While prepping the area her spade hit something buried just below the surface. Caution and curiosity prompted her to dig around the area and see what it might be. She worried it might be a buried cable and did not want to pierce it accidentally. Claire worked carefully to expose the area but stopped the moment she saw a bright red color peeking at her from under the soil. She stared at it for several moments and wondered why it looked vaguely familiar.

“It couldn’t be…,” She faced East subconsciously, even though she knew she could not see what she was looking for. Five miles East of her backyard a giant tree with bright red bark grew in the center of town. The tree was so much taller than the houses she could see the top of its bright red leaves her house. The same shade of red she found buried on her property. Determined to solve the puzzle she kept digging at the area.

Now, past noon, she had a small, inches-deep trench that spanned across her entire yard and into the yards of the neighbors on either side of her. She stared at the red root and shook her head. It definitely belonged to the tree.

“I’m impressed,” a woman said from behind Claire. The surprise of having a stranger right behind her, in her own yard, made Claire jump off the ground. Thanks to adrenaline and a five-year ballet career, Claire spun 180-degrees in the air. She landed facing the unexpected woman wielding her spade like a dagger. The stranger was a pale woman with dark hair wearing a white suit. She stood somewhat taller than Claire. “I intended to be here before you dug it all up,” the woman kept talking. She did not react to Claire’s surprise or threat at all. “But, I under-estimated your diligence.”

“Who are you? How’d you get in my yard?” Claire asked. She chanced taking her eyes off the stranger to look at the fence’s gate. It was still closed and locked.

“What’s your favorite number?” the stranger asked. Claire was insulted that the woman completely ignored her questions.

“37,” she replied. Her eyes went wide at the response and she clapped her hand over her mouth. After a second she moved her hand out of the way. “Why did I answer that?” she asked. She watched the woman’s straight lips curve into a large smile.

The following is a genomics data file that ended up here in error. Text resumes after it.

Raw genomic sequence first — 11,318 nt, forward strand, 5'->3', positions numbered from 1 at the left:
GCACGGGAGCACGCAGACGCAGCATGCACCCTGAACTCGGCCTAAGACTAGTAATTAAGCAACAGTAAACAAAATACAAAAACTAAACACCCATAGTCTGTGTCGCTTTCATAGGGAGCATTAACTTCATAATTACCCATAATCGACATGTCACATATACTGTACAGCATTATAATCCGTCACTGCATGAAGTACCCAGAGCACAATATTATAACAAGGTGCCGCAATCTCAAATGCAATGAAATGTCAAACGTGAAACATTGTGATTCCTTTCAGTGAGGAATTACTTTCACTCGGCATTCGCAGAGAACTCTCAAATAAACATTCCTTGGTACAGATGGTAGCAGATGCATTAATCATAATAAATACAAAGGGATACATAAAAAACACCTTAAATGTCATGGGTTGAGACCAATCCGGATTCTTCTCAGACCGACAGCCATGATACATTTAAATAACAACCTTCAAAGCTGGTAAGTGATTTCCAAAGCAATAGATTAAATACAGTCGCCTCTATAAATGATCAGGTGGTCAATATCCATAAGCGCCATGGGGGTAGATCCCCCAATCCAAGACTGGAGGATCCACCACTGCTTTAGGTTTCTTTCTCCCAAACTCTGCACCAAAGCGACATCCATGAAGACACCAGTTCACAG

“Janet,” the woman said loud; she still ignored Claire’s questions. “Claire here is a slumbering Mundo,” she said. She sounded as if she was talking to someone but Claire did not see anyone else. She wondered how the woman knew her name, but she knew the question would be ignored. Then, she heard a soft rustle in the grass and looked down. A black cat with a red skull pattern in the fur atop its head sat on the grass next to the stranger’s feet. “Take her to the lab,”

“Yes, Ms. Sharp,” the cat replied.

“What? Wait-” Claire started to protest. Then, she blinked.

Grave Mistake

Janet, a black cat, trotted out of the black portal and into an endless wheat field. A golden sun hung high in the bright blue sky but the swaying wheat stopped the light from reaching her on the ground. She sighed when she realized she couldn’t see anything above the stalks. Her fur disappeared as her body stretched and grew upward. In an instant, she became a short, portly woman with a red skull tattooed on the top of her bald head. She spun around scouting the area and spotted Justice’s pink hair. The girl was waiting next to a giant glowing, red orb. The magical ball was large enough for Justice to fit into it and it hovered off the ground.  Janet walked toward the girl and she looked up at the approaching woman.

“Team meeting,” Janet said to explain her presence. The girl smiled and nodded.

“Perfect! We can take our new member!” she pointed at the red glowing sphere. “Andrea’s making her character but she’s probably almost done.”  Janet sighed heavily to let Justice now how impatient she was; then the short woman shook her head.

“No new members. Team’s full,” she said.

“Full? There’s only four of us! The rules say we need six.”

“The rules suggest six to give everyone a chance to rotate out and get some rest. The minimum is four,” Janet said.

“Why are we sticking to the minimum? What if someone gets knocked out?” Justice asked. She tried to use a general term but both of them knew if anyone was going to get knocked off the track it would be the team’s weakest link: her. Janet shrugged.

“You’re sticking to the minimum because that’s the minimum required to compete. Gravewatch has four members because you can’t compete with less. If it were allowed,” Janet shrugged. “Oren could win the tournament by himself.”

“Well okay, even better. If it doesn’t matter whether she’s there or not why can’t she join the team?”

“Well…you never asked. This is a professional derby team, not an afterschool club. You can’t sign your friends up because they’re your friends. All candidates need to be approved by Ms. Sharp before they even try-out.”